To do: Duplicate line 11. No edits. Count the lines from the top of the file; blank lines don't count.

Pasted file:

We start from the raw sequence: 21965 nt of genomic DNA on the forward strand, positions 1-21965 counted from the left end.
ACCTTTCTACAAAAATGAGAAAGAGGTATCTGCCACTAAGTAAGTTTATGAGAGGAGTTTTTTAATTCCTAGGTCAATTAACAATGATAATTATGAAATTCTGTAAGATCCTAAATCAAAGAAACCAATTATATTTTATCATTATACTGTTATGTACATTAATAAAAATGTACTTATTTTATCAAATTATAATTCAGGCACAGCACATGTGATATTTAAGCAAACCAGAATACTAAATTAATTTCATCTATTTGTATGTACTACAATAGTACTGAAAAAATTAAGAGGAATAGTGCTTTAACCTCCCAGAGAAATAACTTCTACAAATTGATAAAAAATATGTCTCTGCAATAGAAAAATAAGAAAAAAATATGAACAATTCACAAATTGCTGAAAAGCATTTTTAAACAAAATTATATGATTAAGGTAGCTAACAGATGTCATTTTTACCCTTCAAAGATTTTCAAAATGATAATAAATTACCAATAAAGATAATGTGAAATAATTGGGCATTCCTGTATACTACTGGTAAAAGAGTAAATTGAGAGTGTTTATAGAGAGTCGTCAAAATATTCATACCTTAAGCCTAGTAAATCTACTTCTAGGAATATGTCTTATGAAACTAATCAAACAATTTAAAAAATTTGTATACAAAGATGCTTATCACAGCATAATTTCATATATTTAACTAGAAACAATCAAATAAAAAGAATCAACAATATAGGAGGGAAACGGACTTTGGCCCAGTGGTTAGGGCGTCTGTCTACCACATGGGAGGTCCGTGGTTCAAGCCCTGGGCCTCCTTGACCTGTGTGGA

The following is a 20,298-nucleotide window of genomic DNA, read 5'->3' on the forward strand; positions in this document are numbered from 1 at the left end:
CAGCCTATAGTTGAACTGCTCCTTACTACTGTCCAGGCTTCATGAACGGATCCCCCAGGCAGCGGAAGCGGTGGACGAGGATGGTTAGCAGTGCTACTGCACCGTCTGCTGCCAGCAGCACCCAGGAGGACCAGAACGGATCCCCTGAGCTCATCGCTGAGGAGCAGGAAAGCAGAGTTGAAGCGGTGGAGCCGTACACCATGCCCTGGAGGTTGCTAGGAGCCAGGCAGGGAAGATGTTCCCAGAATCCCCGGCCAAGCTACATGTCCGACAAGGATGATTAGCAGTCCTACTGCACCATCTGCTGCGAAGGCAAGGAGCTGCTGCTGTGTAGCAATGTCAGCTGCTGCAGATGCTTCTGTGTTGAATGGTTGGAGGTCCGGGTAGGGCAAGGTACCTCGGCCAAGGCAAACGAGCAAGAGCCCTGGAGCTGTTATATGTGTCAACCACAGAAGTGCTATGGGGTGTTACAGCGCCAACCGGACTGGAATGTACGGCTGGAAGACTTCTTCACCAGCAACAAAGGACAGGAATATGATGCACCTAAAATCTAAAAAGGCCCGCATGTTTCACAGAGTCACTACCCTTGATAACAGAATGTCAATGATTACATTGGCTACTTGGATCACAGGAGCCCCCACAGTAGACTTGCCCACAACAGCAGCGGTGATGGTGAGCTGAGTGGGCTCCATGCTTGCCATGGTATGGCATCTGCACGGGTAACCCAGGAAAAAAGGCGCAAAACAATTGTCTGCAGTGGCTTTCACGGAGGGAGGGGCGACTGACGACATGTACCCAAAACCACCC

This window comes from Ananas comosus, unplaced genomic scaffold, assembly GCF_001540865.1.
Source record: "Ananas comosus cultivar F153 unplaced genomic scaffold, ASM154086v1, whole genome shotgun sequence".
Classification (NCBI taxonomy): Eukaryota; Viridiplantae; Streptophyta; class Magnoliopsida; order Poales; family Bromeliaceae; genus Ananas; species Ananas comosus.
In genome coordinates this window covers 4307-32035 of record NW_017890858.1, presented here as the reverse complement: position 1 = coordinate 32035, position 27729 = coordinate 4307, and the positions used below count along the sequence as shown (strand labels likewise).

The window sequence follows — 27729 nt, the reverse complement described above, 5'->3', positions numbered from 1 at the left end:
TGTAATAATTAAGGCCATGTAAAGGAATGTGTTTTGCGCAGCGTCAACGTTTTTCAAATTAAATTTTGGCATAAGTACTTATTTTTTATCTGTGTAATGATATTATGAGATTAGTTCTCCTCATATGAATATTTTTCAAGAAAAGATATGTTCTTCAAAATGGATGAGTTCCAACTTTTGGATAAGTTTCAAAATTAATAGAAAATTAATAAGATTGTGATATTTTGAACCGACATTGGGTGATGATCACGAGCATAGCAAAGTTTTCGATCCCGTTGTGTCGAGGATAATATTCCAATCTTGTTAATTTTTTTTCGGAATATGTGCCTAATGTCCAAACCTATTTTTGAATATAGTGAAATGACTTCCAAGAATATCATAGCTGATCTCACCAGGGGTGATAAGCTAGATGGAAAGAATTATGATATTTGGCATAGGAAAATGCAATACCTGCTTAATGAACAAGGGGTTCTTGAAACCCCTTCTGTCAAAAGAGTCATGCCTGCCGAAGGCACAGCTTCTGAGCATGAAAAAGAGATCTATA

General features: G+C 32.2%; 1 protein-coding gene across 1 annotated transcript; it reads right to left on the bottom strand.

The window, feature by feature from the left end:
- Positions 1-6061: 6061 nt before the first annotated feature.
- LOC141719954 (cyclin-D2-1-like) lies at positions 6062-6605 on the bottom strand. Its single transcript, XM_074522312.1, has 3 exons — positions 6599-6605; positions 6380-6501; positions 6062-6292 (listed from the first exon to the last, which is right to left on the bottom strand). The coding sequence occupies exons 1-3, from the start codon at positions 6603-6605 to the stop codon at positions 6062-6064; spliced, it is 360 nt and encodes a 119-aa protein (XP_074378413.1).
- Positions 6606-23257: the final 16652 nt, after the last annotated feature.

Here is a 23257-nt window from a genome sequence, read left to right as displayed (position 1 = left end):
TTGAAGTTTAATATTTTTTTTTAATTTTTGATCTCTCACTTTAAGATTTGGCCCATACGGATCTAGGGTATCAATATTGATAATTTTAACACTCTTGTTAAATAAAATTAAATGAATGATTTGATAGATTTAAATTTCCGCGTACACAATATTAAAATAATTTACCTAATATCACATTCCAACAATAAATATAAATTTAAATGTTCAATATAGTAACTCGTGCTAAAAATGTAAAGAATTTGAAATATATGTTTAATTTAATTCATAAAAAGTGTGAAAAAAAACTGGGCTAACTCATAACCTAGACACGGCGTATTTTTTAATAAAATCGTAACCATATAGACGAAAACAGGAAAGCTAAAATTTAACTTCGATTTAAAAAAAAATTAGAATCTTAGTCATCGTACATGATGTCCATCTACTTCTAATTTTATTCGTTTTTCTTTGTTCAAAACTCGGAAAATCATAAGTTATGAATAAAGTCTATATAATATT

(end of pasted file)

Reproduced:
General features: G+C 32.2%; 1 protein-coding gene across 1 annotated transcript; it reads right to left on the bottom strand.